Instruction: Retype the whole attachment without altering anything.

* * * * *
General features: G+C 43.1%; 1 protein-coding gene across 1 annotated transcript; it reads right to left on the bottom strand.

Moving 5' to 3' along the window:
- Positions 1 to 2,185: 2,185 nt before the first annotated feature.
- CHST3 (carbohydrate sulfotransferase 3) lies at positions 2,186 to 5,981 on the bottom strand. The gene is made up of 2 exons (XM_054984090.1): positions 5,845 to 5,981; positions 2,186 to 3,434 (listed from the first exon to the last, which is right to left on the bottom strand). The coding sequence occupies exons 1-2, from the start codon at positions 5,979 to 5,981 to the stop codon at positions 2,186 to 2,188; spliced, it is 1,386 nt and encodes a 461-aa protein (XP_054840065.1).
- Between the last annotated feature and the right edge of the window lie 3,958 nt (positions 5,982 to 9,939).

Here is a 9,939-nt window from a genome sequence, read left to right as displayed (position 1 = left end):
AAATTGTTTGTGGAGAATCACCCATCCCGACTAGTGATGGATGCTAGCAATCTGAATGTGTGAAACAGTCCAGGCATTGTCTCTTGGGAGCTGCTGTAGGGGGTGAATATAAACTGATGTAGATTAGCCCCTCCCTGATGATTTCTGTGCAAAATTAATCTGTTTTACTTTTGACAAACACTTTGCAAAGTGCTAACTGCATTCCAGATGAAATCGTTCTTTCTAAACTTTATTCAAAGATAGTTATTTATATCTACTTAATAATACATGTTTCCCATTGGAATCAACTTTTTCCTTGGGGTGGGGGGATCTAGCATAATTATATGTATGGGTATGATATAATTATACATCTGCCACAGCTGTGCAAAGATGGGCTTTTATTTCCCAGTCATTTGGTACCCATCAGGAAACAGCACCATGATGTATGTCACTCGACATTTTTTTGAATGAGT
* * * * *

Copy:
General features: G+C 43.1%; 1 protein-coding gene across 1 annotated transcript; it reads right to left on the bottom strand.

Moving 5' to 3' along the window:
- Positions 1 to 2,185: 2,185 nt before the first annotated feature.
- CHST3 (carbohydrate sulfotransferase 3) lies at positions 2,186 to 5,981 on the bottom strand. The gene is made up of 2 exons (XM_054984090.1): positions 5,845 to 5,981; positions 2,186 to 3,434 (listed from the first exon to the last, which is right to left on the bottom strand). The coding sequence occupies exons 1-2, from the start codon at positions 5,979 to 5,981 to the stop codon at positions 2,186 to 2,188; spliced, it is 1,386 nt and encodes a 461-aa protein (XP_054840065.1).
- Between the last annotated feature and the right edge of the window lie 3,958 nt (positions 5,982 to 9,939).

Here is a 9,939-nt window from a genome sequence, read left to right as displayed (position 1 = left end):
AAATTGTTTGTGGAGAATCACCCATCCCGACTAGTGATGGATGCTAGCAATCTGAATGTGTGAAACAGTCCAGGCATTGTCTCTTGGGAGCTGCTGTAGGGGGTGAATATAAACTGATGTAGATTAGCCCCTCCCTGATGATTTCTGTGCAAAATTAATCTGTTTTACTTTTGACAAACACTTTGCAAAGTGCTAACTGCATTCCAGATGAAATCGTTCTTTCTAAACTTTATTCAAAGATAGTTATTTATATCTACTTAATAATACATGTTTCCCATTGGAATCAACTTTTTCCTTGGGGTGGGGGGATCTAGCATAATTATATGTATGGGTATGATATAATTATACATCTGCCACAGCTGTGCAAAGATGGGCTTTTATTTCCCAGTCATTTGGTACCCATCAGGAAACAGCACCATGATGTATGTCACTCGACATTTTTTTGAATGAGT